8. José A. Belso Martínez, 2005. "Equilibrium entrepreneurship rate, economic development and growth. Evidence from Spanish regions," Entrepreneurship & Regional Development, Taylor & Francis Journals, vol. 17(2), pages 145-161, March.
    9. Daniela Grieco, 2007. "The entrepreneurial decision: Theories, determinants and constraints," KITeS Working Papers 200, KITeS, Centre for Knowledge, Internationalization and Technology Studies, Universita' Bocconi, Milano, Italy, revised May 2007.
    10. Kate Rybczynski, 2015. "What Drives Self-Employment Survival for Women and Men? Evidence from Canada," Journal of Labor Research, Springer, vol. 36(1), pages 27-43, March.
    11. José Millán & Emilio Congregado & Concepción Román, 2012. "Determinants of self-employment survival in Europe," Small Business Economics, Springer, vol. 38(2), pages 231-258, February.
    12. Ergete Ferede, 2013. "Tax progressivity and self-employment: evidence from Canadian provinces," Small Business Economics, Springer, vol. 40(1), pages 141-153, January.
    13. Lukas Matejovsky & Sandeep Mohapatra & Bodo Steiner, 2014. "The Dynamic Effects of Entrepreneurship on Regional Economic Growth: Evidence from Canada," Growth and Change, Wiley Blackwell, vol. 45(4), pages 611-639, December.

    More about this item

    JEL classification:

    • J23 - Labor and Demographic Economics - - Demand and Supply of Labor - - - Labor Demand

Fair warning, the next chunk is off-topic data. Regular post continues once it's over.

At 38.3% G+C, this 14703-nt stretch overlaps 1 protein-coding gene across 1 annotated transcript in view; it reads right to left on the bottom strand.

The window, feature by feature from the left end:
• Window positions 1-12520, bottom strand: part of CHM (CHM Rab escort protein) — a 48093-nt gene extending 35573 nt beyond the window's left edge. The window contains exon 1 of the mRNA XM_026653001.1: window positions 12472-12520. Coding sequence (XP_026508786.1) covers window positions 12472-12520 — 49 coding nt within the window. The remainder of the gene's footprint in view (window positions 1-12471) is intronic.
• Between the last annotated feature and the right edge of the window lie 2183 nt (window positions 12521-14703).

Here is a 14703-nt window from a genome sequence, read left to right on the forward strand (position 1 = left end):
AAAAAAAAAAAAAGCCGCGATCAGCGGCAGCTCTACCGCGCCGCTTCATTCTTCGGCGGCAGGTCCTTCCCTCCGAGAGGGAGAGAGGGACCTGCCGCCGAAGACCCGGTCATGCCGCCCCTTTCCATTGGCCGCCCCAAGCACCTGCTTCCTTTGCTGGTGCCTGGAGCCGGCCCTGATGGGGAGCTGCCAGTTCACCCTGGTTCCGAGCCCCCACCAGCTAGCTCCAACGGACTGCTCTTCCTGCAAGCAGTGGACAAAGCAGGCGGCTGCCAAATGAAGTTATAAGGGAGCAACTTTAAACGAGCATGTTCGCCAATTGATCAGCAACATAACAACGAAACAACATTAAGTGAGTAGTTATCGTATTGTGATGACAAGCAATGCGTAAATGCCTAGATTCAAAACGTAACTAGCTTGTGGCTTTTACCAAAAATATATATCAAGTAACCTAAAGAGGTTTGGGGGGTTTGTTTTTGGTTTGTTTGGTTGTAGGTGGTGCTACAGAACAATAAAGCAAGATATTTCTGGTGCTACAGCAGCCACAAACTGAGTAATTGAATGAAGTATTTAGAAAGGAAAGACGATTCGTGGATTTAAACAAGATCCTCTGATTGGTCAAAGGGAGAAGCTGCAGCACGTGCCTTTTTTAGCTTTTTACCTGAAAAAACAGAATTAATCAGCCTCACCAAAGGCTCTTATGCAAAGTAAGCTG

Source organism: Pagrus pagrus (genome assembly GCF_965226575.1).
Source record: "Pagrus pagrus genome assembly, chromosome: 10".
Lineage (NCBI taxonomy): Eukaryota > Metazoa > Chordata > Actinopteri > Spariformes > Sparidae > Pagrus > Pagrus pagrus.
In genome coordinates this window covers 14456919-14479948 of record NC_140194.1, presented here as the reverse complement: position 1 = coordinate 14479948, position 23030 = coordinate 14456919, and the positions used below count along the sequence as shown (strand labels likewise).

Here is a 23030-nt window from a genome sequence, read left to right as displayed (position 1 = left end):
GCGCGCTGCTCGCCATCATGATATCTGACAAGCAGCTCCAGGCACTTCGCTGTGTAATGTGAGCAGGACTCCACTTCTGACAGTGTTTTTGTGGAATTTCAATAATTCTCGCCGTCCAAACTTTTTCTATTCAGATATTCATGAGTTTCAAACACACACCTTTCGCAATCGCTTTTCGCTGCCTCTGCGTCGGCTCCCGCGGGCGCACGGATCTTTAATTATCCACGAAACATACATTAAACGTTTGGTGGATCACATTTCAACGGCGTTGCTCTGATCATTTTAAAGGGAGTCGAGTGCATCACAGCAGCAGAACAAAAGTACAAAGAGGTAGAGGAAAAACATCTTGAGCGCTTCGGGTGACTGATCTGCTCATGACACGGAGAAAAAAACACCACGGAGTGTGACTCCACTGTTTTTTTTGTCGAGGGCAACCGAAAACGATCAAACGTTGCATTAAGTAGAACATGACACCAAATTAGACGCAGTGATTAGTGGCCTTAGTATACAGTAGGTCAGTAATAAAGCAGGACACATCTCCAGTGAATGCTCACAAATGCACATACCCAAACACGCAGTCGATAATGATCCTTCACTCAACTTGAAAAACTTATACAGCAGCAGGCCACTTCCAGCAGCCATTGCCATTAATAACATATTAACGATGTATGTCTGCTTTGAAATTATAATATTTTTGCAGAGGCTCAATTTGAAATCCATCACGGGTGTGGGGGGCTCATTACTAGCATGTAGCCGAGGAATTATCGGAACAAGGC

• J63 - Labor and Demographic Economics - - Mobility, Unemployment, Vacancies, and Immigrant Workers - - - Turnover; Vacancies; Layoffs

    Statistics

    Access and download statistics

    Corrections

    All material on this site has been provided by the respective publishers and authors. You can help correct errors and omissions. When requesting a correction, please mention this item's handle: RePEc:cje:issued:v:34:y:2001:i:3:p:760-784. See general information about how to correct material in RePEc.

    For technical questions regarding this item, or to correct its authors, title, abstract, bibliographic or download information, contact: (Prof. Werner Antweiler). General contact details of provider: http://edirc.repec.org/data/ceaaaea.html .

    If you have authored this item and are not yet registered with RePEc, we encourage you to do it here. This allows to link your profile to this item. It also allows you to accept potential citations to this item that we are uncertain about.

    We have no references for this item. You can help adding them by using this form .

    If you know of missing items citing this one, you can help us creating those links by adding the relevant references in the same way as above, for each refering item. If you are a registered author of this item, you may also want to check the "citations" tab in your RePEc Author Service profile, as there may be some citations waiting for confirmation.

    Please note that corrections may take a couple of weeks to filter through the various RePEc services.

    IDEAS is a RePEc service hosted by the Research Division of the Federal Reserve Bank of St. Louis . RePEc uses bibliographic data supplied by the respective publishers.